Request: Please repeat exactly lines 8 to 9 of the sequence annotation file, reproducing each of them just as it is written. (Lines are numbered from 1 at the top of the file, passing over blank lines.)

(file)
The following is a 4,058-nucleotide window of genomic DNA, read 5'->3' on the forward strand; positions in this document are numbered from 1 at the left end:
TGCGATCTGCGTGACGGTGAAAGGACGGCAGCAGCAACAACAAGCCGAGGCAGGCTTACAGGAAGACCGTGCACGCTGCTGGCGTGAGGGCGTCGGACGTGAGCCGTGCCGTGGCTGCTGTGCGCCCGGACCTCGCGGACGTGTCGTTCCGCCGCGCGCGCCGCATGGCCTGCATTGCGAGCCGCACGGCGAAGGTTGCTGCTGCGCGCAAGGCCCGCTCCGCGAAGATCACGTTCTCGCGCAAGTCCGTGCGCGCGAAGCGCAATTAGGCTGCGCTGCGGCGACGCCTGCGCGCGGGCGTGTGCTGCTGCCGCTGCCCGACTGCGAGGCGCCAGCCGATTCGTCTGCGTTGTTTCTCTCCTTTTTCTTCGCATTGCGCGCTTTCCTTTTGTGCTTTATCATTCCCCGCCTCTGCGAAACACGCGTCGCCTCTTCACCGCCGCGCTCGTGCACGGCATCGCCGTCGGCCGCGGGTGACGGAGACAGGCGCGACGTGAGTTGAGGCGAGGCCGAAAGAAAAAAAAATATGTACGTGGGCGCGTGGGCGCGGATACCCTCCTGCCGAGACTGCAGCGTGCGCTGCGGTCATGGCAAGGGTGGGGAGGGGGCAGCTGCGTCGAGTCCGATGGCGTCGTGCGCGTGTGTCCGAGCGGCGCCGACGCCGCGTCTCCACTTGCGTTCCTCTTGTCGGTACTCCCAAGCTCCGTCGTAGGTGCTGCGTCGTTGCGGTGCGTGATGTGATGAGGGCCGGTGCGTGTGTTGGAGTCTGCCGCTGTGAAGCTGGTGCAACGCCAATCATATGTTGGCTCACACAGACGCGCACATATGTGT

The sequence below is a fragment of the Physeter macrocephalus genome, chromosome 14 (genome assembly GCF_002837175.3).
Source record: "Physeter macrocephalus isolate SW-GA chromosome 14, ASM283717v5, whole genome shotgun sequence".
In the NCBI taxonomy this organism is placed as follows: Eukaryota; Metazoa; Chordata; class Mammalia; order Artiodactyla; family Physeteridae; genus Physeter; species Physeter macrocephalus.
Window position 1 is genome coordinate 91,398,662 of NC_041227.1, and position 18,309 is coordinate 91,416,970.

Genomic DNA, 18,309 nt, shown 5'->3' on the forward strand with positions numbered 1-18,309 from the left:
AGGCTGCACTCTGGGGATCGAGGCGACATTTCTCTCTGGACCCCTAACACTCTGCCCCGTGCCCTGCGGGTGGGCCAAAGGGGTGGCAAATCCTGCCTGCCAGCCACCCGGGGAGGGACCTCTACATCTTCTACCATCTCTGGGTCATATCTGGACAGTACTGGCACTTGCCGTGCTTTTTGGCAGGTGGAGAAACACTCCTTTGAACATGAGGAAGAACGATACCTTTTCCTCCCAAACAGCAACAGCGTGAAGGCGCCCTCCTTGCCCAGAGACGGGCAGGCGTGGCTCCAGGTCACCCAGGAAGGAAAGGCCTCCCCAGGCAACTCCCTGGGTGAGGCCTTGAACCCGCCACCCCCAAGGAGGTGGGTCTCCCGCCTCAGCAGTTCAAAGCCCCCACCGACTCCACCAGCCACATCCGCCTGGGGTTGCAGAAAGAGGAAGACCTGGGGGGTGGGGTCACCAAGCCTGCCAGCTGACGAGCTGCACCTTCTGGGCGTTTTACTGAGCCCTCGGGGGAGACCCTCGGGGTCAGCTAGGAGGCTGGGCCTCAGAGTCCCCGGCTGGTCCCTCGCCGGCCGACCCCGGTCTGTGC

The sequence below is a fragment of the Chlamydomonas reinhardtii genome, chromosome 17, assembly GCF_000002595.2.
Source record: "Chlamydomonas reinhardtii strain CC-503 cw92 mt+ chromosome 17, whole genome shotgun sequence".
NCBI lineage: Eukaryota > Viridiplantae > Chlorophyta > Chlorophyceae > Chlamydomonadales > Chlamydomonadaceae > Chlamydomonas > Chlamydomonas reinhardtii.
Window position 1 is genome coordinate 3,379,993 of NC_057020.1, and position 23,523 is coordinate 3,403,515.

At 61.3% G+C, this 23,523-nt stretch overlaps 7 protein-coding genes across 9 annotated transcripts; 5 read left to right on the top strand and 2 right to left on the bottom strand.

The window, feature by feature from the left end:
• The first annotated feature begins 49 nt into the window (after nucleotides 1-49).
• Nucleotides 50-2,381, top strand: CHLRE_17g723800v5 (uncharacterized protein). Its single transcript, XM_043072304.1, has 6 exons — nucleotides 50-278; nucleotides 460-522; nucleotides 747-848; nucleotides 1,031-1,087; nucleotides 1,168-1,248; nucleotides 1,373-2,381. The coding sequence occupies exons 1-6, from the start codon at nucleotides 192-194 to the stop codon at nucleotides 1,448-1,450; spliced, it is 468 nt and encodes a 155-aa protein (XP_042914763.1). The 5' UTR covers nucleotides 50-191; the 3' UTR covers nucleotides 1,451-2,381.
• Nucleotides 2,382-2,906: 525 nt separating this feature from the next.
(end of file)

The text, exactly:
AGGCTGCACTCTGGGGATCGAGGCGACATTTCTCTCTGGACCCCTAACACTCTGCCCCGTGCCCTGCGGGTGGGCCAAAGGGGTGGCAAATCCTGCCTGCCAGCCACCCGGGGAGGGACCTCTACATCTTCTACCATCTCTGGGTCATATCTGGACAGTACTGGCACTTGCCGTGCTTTTTGGCAGGTGGAGAAACACTCCTTTGAACATGAGGAAGAACGATACCTTTTCCTCCCAAACAGCAACAGCGTGAAGGCGCCCTCCTTGCCCAGAGACGGGCAGGCGTGGCTCCAGGTCACCCAGGAAGGAAAGGCCTCCCCAGGCAACTCCCTGGGTGAGGCCTTGAACCCGCCACCCCCAAGGAGGTGGGTCTCCCGCCTCAGCAGTTCAAAGCCCCCACCGACTCCACCAGCCACATCCGCCTGGGGTTGCAGAAAGAGGAAGACCTGGGGGGTGGGGTCACCAAGCCTGCCAGCTGACGAGCTGCACCTTCTGGGCGTTTTACTGAGCCCTCGGGGGAGACCCTCGGGGTCAGCTAGGAGGCTGGGCCTCAGAGTCCCCGGCTGGTCCCTCGCCGGCCGACCCCGGTCTGTGC

The sequence below is a fragment of the Chlamydomonas reinhardtii genome, chromosome 17, assembly GCF_000002595.2.